But what shone through from the programme, was the incredible pride and work ethic of so many of these adults, but more especially, the children. Far from creating rubbish, they spend their days collecting and sorting other people's rubbish, as a means of earning enough money to live on. One young nine year old boy considered it was his duty to work long, hard hours every day, to support his widowed mother, barely taking time out to go for occasional schooling, when the teacher made it her business to go and find him.

Ms. Sharma visited relations of hers, a family in which the main bread winner was an accountant who enjoyed a good standard of living. She was shocked to find this family had a negative attitude to those much worse off that themselves, shrugging shoulders and saying 'What can we do? They wouldn't appreciate us interfering. They have to do things for themselves'.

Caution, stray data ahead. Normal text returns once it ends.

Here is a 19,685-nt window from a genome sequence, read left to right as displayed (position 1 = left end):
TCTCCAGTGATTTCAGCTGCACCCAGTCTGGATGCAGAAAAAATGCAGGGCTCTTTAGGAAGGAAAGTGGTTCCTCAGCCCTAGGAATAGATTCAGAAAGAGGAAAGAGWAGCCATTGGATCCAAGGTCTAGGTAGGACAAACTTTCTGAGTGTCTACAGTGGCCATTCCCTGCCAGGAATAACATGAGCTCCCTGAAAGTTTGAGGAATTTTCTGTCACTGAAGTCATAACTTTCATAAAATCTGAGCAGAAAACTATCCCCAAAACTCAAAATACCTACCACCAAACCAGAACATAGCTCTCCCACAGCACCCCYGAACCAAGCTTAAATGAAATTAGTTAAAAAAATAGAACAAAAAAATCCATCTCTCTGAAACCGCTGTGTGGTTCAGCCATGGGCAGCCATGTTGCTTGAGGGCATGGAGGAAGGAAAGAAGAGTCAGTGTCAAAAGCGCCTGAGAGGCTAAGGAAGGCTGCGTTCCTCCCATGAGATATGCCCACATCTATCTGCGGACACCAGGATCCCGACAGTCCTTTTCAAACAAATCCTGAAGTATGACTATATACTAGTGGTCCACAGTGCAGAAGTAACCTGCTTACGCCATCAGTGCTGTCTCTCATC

With no home, no money, no prospects of a good education, I wonder what he expects the children to do, other than to continue being guttersnipes...




14 comments:

  1. I watched that documentary too, uncomfortable as it made me.

    Guttersnipe! I haven't heard that term in years - my mother saved it for use only for when she was really, really angry - ooh, we knew we were in deeeeeep trouble then! It was the closest she ever got to cursing (smile).

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  2. I think the truth is that the problem is so overwhelming that people living close to it ignore the facts as a way of coping. We have our own blind spots here, like the travellers, and also social problems of our own like drug and alcohol addicts. How often do we really spend much time thinking about them?